The Ultraphos 11 additive is a surface-active, organic phosphate ester of a linear aliphatic ethoxylated alcohol.

The synthetic sulfurized oil is described in the previously cited applications of Alexander D. Recchuite. This oil can be used as a replacement for sulfurized sperm oil and can be made, for example, by heating sulfur and a blend of from 50 to 95 percent lard oil and 50 to 5 percent of one or a mixture of C12 -C24 acyclic monoolefin. For example, 10 weight percent of sulfur was added at 250 F. to 90 weight percent of a blend of 85 volumes of lard oil (extra winter strained) and 15 volumes Chevron C15 -C20 alpha-olefin. The sulfur-containing mixture was heated to 375 F. and maintained at that temperature with stirring, for two hours, then cooled to 200 F., and finally, blown with air for one hour.

Another procedure for making the synthetic sulfurized oil is to heat the lard oil-olefin blend to about 300 F., add sulfur (e.g., 5 to 25 percent) over a 30 minute period (with agitation), then bring the temperature to 335 F., maintain for one-half hour (also with agitation), cool to 200 F., and blow with air (at 200 F.) for 16 hours.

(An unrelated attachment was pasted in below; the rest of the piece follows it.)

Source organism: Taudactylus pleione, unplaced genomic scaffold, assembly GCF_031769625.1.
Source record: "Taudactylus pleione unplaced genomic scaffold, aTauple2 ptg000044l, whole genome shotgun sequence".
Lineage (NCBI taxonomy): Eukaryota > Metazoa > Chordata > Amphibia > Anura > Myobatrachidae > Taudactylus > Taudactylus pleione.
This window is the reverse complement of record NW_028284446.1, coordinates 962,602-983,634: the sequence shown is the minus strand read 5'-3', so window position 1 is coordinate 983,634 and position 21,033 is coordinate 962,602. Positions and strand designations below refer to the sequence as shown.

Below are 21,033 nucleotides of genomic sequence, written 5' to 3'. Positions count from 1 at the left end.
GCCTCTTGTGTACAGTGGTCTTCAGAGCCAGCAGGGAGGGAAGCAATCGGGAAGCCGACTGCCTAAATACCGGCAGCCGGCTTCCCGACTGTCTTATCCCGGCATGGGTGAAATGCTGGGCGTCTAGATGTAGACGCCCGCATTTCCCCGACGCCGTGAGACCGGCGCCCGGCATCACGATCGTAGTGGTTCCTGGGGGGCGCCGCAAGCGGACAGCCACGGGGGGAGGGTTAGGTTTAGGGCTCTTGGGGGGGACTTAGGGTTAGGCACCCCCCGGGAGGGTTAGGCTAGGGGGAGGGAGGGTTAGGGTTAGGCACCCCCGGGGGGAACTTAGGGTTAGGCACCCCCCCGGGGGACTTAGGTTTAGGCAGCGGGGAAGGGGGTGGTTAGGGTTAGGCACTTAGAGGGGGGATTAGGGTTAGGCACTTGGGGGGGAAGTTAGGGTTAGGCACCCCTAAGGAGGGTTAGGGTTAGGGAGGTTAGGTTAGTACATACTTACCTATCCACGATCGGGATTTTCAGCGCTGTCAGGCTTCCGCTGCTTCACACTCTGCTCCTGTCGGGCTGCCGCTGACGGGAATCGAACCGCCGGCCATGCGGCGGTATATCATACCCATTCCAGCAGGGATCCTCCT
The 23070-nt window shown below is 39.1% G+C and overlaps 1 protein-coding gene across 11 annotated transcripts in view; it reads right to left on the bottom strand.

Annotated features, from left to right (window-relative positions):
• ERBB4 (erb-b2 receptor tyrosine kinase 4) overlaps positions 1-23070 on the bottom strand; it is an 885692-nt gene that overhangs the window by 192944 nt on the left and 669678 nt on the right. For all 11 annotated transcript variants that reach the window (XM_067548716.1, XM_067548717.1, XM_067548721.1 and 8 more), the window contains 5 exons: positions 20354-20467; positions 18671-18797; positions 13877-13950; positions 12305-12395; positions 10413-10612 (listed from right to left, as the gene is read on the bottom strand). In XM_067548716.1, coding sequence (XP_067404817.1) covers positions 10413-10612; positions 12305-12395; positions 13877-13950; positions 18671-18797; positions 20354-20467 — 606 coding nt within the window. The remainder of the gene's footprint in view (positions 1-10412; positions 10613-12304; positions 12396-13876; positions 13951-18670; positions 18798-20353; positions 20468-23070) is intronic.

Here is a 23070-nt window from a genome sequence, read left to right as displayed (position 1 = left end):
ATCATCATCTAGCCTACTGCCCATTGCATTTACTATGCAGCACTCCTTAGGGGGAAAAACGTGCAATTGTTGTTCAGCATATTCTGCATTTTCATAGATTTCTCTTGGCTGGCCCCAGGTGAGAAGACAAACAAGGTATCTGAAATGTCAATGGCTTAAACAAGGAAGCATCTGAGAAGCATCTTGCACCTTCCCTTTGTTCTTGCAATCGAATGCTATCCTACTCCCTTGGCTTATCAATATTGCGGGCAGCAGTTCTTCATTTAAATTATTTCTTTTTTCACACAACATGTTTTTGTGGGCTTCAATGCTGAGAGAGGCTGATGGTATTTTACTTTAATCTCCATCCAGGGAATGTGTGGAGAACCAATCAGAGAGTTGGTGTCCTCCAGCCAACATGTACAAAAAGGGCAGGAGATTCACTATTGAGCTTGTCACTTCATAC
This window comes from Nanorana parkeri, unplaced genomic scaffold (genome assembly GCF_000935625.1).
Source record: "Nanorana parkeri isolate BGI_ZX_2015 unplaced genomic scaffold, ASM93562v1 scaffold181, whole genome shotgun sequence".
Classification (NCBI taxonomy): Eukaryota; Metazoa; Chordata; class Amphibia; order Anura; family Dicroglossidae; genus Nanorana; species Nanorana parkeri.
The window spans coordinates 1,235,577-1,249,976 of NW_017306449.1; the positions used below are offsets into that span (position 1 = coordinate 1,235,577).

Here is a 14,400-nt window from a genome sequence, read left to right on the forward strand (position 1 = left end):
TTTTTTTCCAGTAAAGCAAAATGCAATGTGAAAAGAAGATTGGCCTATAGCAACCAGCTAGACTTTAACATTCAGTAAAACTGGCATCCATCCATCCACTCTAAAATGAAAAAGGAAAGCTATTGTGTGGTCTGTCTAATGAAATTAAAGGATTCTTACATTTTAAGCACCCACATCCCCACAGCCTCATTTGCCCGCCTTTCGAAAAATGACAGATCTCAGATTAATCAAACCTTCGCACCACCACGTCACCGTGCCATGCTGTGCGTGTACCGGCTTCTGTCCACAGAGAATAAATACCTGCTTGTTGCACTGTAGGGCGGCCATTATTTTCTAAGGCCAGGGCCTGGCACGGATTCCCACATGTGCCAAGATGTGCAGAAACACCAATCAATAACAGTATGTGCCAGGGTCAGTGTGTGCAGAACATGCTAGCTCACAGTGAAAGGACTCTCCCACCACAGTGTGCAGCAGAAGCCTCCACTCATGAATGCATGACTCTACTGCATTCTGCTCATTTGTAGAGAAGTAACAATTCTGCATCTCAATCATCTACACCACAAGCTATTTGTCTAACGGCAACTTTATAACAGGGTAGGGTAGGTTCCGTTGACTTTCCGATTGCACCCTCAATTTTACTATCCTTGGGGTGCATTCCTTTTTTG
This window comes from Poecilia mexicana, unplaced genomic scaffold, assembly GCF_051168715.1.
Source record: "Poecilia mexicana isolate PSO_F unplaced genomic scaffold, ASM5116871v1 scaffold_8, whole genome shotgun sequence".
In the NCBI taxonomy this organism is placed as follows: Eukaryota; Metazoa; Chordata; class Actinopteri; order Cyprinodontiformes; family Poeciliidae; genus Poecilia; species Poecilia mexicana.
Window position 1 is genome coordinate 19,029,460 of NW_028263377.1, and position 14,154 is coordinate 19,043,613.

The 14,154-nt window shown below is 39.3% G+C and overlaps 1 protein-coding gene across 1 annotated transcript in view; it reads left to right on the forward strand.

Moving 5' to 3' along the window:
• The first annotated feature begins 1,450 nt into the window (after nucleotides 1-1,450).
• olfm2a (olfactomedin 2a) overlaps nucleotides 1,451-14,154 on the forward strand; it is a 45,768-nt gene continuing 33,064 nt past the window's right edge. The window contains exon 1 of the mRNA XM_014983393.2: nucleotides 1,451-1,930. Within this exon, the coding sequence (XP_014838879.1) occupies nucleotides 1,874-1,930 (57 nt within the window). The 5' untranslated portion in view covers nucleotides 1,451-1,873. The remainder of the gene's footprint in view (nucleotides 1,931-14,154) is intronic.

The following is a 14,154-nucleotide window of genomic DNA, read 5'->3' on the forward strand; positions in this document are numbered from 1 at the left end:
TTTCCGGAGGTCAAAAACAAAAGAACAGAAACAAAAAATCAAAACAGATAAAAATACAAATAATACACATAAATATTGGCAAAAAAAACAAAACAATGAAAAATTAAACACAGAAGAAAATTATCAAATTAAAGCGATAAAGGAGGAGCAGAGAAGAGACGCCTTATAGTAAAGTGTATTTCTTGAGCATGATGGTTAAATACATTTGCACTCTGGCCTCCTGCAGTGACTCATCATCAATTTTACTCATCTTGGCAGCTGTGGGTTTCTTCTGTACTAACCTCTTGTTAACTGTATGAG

The channel point of a lubricant is determined by drawing a channel with a spatula in a sample of lubricant, at a given temperature, and finding the maximum temperature where the walls of the channel no longer cave-in.

Any of the usual gear lube additives can be used in the lubricant-differential combination of the present invention; however, especially beneficial results are obtained when 0.25 to 10 percent (based on the base stock) Ultraphos 11 (or less preferred, Ultraphos 12) used as one of the additives. Ultraphos 11 is marketed by Witco Chemical Company and has the following typical properties:

______________________________________KV210 = 23.44 cs.               ASTM-VI = 142KV100 = 217.20 cs.               VTF-VI = 132Melting Point = 0 C.        Glass Transition Temperature = -62 C.Elemental Analysis:Carbon       58.16 percentHydrogen     10.47 percentOxygen       20.44 percentAsh          1.58 percentPhosphorus   5.77 percentSulfur       0.4 percent (Schoniger)Nitrogen     0.10 percentChlorine     10 ppm______________________________________